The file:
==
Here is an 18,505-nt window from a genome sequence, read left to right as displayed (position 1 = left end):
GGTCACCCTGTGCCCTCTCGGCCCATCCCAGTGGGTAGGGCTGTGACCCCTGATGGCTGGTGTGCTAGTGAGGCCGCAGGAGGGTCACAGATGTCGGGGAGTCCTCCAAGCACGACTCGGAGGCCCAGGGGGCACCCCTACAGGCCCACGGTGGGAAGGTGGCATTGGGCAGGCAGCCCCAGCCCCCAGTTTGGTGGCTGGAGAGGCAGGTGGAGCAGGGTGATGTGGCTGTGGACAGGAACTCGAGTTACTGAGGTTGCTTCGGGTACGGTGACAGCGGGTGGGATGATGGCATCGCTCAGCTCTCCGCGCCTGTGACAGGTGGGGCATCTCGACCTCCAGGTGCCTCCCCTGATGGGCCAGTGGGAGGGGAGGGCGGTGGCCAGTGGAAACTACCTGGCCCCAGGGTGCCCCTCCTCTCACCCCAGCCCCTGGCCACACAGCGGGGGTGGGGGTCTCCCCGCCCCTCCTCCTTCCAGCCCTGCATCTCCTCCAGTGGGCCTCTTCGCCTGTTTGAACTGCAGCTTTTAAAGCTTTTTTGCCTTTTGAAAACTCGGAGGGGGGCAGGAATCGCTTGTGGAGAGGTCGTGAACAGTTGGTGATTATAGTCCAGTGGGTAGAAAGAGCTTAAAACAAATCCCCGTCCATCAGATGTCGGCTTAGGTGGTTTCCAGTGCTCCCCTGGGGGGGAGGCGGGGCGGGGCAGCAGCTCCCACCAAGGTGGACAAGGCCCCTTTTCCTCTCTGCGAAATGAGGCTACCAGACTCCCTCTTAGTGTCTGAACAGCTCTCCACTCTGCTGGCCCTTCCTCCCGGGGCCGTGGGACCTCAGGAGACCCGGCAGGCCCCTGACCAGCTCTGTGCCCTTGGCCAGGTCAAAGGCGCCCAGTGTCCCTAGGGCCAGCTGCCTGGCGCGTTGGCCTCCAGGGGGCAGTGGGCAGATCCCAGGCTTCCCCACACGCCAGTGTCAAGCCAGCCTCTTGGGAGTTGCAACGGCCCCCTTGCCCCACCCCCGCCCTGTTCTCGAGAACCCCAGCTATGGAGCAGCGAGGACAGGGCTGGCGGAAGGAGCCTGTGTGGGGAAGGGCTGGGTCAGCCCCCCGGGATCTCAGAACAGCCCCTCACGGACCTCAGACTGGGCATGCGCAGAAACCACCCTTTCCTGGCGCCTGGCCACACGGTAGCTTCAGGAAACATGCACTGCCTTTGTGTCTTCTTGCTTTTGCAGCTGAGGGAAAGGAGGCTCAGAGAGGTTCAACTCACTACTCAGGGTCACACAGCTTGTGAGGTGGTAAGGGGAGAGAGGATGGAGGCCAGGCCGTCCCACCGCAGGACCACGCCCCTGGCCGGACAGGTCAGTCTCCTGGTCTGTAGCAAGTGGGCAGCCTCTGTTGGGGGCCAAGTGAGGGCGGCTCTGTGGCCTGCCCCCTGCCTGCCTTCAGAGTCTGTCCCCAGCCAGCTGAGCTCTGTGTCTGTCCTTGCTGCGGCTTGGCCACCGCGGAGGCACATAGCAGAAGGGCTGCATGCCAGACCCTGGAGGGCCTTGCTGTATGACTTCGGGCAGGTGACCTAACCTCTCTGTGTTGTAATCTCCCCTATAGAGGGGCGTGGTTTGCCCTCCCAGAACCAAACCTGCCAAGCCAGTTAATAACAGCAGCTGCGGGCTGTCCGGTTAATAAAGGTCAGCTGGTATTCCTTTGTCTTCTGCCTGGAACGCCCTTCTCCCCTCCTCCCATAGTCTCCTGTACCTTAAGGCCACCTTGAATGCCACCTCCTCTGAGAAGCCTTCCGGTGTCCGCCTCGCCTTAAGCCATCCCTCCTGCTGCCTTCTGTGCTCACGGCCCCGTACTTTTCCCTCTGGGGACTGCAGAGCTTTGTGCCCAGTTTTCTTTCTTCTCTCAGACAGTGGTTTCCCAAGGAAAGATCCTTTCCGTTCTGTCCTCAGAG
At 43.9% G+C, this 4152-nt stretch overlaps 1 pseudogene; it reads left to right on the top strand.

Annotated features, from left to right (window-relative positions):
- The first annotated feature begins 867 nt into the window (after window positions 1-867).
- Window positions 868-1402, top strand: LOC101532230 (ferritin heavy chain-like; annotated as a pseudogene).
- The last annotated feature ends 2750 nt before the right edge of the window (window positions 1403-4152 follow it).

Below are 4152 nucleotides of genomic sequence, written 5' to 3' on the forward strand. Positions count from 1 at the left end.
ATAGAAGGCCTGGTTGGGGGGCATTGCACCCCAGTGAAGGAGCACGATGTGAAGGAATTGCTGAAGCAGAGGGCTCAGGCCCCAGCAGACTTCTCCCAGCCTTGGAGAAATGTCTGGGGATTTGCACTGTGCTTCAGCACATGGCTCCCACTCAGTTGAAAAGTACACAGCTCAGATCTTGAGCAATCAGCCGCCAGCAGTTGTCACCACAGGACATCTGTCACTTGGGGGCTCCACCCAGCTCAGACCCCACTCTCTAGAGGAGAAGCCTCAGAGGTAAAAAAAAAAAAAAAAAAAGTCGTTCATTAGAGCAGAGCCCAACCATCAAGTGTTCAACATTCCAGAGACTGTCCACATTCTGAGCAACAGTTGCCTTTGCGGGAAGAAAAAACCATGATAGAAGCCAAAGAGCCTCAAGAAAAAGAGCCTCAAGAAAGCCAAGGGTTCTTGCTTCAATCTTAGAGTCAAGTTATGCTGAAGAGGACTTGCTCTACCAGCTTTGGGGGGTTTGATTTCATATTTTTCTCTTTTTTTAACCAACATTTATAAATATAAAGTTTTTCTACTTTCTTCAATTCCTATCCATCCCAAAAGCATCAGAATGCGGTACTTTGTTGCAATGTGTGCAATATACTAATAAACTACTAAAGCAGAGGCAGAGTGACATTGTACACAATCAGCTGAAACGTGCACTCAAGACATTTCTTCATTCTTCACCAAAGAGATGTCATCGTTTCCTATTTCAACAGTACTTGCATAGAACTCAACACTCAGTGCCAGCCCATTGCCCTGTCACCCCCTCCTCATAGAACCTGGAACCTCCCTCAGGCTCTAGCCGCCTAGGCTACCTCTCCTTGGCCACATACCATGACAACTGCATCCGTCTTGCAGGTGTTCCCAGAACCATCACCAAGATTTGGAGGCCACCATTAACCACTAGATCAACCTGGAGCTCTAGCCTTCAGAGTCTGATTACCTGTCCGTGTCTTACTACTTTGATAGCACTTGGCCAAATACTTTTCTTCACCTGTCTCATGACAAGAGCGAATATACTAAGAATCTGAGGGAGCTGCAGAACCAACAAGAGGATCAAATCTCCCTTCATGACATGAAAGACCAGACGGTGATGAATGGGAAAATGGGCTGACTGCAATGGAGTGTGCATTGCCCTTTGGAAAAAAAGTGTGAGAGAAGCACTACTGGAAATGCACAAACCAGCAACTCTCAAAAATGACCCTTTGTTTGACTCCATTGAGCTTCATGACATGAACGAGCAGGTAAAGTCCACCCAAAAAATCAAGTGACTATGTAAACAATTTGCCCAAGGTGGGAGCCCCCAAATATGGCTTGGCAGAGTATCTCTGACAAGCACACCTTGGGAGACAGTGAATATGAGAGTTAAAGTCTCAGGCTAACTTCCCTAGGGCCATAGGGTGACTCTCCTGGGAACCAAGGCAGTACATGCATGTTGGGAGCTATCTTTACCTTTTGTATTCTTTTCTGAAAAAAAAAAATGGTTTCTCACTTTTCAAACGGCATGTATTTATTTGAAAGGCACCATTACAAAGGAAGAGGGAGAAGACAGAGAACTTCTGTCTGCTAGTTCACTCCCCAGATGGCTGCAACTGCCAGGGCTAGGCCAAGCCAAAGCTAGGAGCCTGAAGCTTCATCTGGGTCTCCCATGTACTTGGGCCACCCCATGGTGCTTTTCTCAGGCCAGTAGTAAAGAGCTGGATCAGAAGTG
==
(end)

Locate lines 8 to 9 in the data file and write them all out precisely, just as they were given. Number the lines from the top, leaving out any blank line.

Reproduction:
Below are 4152 nucleotides of genomic sequence, written 5' to 3' on the forward strand. Positions count from 1 at the left end.
ATAGAAGGCCTGGTTGGGGGGCATTGCACCCCAGTGAAGGAGCACGATGTGAAGGAATTGCTGAAGCAGAGGGCTCAGGCCCCAGCAGACTTCTCCCAGCCTTGGAGAAATGTCTGGGGATTTGCACTGTGCTTCAGCACATGGCTCCCACTCAGTTGAAAAGTACACAGCTCAGATCTTGAGCAATCAGCCGCCAGCAGTTGTCACCACAGGACATCTGTCACTTGGGGGCTCCACCCAGCTCAGACCCCACTCTCTAGAGGAGAAGCCTCAGAGGTAAAAAAAAAAAAAAAAAAAGTCGTTCATTAGAGCAGAGCCCAACCATCAAGTGTTCAACATTCCAGAGACTGTCCACATTCTGAGCAACAGTTGCCTTTGCGGGAAGAAAAAACCATGATAGAAGCCAAAGAGCCTCAAGAAAAAGAGCCTCAAGAAAGCCAAGGGTTCTTGCTTCAATCTTAGAGTCAAGTTATGCTGAAGAGGACTTGCTCTACCAGCTTTGGGGGGTTTGATTTCATATTTTTCTCTTTTTTTAACCAACATTTATAAATATAAAGTTTTTCTACTTTCTTCAATTCCTATCCATCCCAAAAGCATCAGAATGCGGTACTTTGTTGCAATGTGTGCAATATACTAATAAACTACTAAAGCAGAGGCAGAGTGACATTGTACACAATCAGCTGAAACGTGCACTCAAGACATTTCTTCATTCTTCACCAAAGAGATGTCATCGTTTCCTATTTCAACAGTACTTGCATAGAACTCAACACTCAGTGCCAGCCCATTGCCCTGTCACCCCCTCCTCATAGAACCTGGAACCTCCCTCAGGCTCTAGCCGCCTAGGCTACCTCTCCTTGGCCACATACCATGACAACTGCATCCGTCTTGCAGGTGTTCCCAGAACCATCACCAAGATTTGGAGGCCACCATTAACCACTAGATCAACCTGGAGCTCTAGCCTTCAGAGTCTGATTACCTGTCCGTGTCTTACTACTTTGATAGCACTTGGCCAAATACTTTTCTTCACCTGTCTCATGACAAGAGCGAATATACTAAGAATCTGAGGGAGCTGCAGAACCAACAAGAGGATCAAATCTCCCTTCATGACATGAAAGACCAGACGGTGATGAATGGGAAAATGGGCTGACTGCAATGGAGTGTGCATTGCCCTTTGGAAAAAAAGTGTGAGAGAAGCACTACTGGAAATGCACAAACCAGCAACTCTCAAAAATGACCCTTTGTTTGACTCCATTGAGCTTCATGACATGAACGAGCAGGTAAAGTCCACCCAAAAAATCAAGTGACTATGTAAACAATTTGCCCAAGGTGGGAGCCCCCAAATATGGCTTGGCAGAGTATCTCTGACAAGCACACCTTGGGAGACAGTGAATATGAGAGTTAAAGTCTCAGGCTAACTTCCCTAGGGCCATAGGGTGACTCTCCTGGGAACCAAGGCAGTACATGCATGTTGGGAGCTATCTTTACCTTTTGTATTCTTTTCTGAAAAAAAAAAATGGTTTCTCACTTTTCAAACGGCATGTATTTATTTGAAAGGCACCATTACAAAGGAAGAGGGAGAAGACAGAGAACTTCTGTCTGCTAGTTCACTCCCCAGATGGCTGCAACTGCCAGGGCTAGGCCAAGCCAAAGCTAGGAGCCTGAAGCTTCATCTGGGTCTCCCATGTACTTGGGCCACCCCATGGTGCTTTTCTCAGGCCAGTAGTAAAGAGCTGGATCAGAAGTG